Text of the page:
Gone are the days when you have to jet spray to dislodge any debris stuck in the jet holes. Or to sacrifice a wire hanger to clear stubborn limescale buildup inside the closed rim that hinders water flow. Also, not to mention the forming of those ugly stain lines because of the difficulty to spot and clean thoroughly at the source.
Better Water Economy (Or Efficiency)?
Almost every buying guide or review claims that rimless toilets use less water than the regular rimmed models. But is it true?
And a 4.5 litres flush capacity is quite common among some of the popular brands in the UK. But you will still be able to find the 6 litres capacity rimless models.
So, instead of saying they use less water, the more reasonable claim would be – they clean better. Which is to say, for the same volume of water, the rimless WC will have all its pan surface covered during a flush. And the water is literary ‘wiping’ and not just wetting the bowl surface.
The flushing efficiency is significantly higher than the conventional rimmed toilets. If you choose a 6-litres toilet, you are almost guaranteed a clean flush every time because of the sheer water volume. But not every rimless toilet is made with the same efficiency; that depends on the make and model.
A good example is the Grohe 3920600H wall hung loo; the 5-litres of water distributed through 3 horizontal outlets create a powerful Triple Vortex that looks like a tornado scouring every inch of the bowl surface. A perfect storm in the pan, if you will.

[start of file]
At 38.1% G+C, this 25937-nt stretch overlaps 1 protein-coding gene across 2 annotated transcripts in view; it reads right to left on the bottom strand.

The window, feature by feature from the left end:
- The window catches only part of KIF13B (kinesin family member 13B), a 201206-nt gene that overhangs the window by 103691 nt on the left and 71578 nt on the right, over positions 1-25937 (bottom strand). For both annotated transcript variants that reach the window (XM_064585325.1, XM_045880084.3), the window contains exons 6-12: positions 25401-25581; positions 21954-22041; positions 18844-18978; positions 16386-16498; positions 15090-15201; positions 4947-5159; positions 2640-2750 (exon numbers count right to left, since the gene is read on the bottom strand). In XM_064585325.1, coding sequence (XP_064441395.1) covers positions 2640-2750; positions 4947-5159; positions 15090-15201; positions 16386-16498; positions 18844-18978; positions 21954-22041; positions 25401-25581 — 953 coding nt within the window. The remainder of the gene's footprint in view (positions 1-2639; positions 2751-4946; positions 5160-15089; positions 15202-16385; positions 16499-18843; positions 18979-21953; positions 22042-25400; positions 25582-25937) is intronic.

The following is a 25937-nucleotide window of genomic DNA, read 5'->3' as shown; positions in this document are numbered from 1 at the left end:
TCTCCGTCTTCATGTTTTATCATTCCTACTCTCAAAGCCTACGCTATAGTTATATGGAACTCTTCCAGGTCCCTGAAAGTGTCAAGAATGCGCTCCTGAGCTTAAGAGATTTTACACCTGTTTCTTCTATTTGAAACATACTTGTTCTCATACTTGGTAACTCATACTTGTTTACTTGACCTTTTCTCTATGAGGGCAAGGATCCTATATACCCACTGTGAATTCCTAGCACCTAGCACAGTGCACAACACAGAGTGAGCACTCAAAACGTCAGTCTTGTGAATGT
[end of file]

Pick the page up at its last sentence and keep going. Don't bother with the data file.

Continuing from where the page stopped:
What is the Disadvantage of a Rimless Toilet?
The rimless design is a significant improvement over the close-rim pan. One common issue is water tends to splash out during a flush. But to be fair, even the regular rimmed pan has the same problem when the water level is set incorrectly in the cistern.
However, this issue is almost unheard of now with improvements to the rim and overall toilet bowl design. Especially the more established brands, which regularly roll out new and improved models. So if you are concerned about out-splashing, you can’t go wrong with a well-known brand like Toto and Duravit.
But it is always recommended to do a few test flushes on your new rimless toilet to check for out-splashing, regardless of the toilet make and brand. If necessary, you can adjust the flow-rate valve to find the best position for optimum flushing power and ensure water is well contained within the toilet pan.
And rimless toilets generally cost more than their standard relatives. But not much to make you feel the pinch. Definitely worth the extra pounds if hygiene and ease of maintenance are your preferences.
How Much Do Rimless Toilets Cost?
A quick ballpark figure could be anything from £160 to £550, depending on the toilet type and brand. The lower price range typically belongs to the close-coupled models. As you move to the wall-hung range, expect anything from £400 to over £550.
The price is not much different from the standard toilets these days as more and more manufacturers are phasing out the old rimmed models. So if you are looking for a toilet, regardless of type, there is a high chance you will land yourself with a rim-free loo.
However, the price difference between a regular close-coupled and rimless model is about £50. Then again, it depends on the brands. Duravit, Grohe or Toto will have a much higher price point for their close-coupled toilets.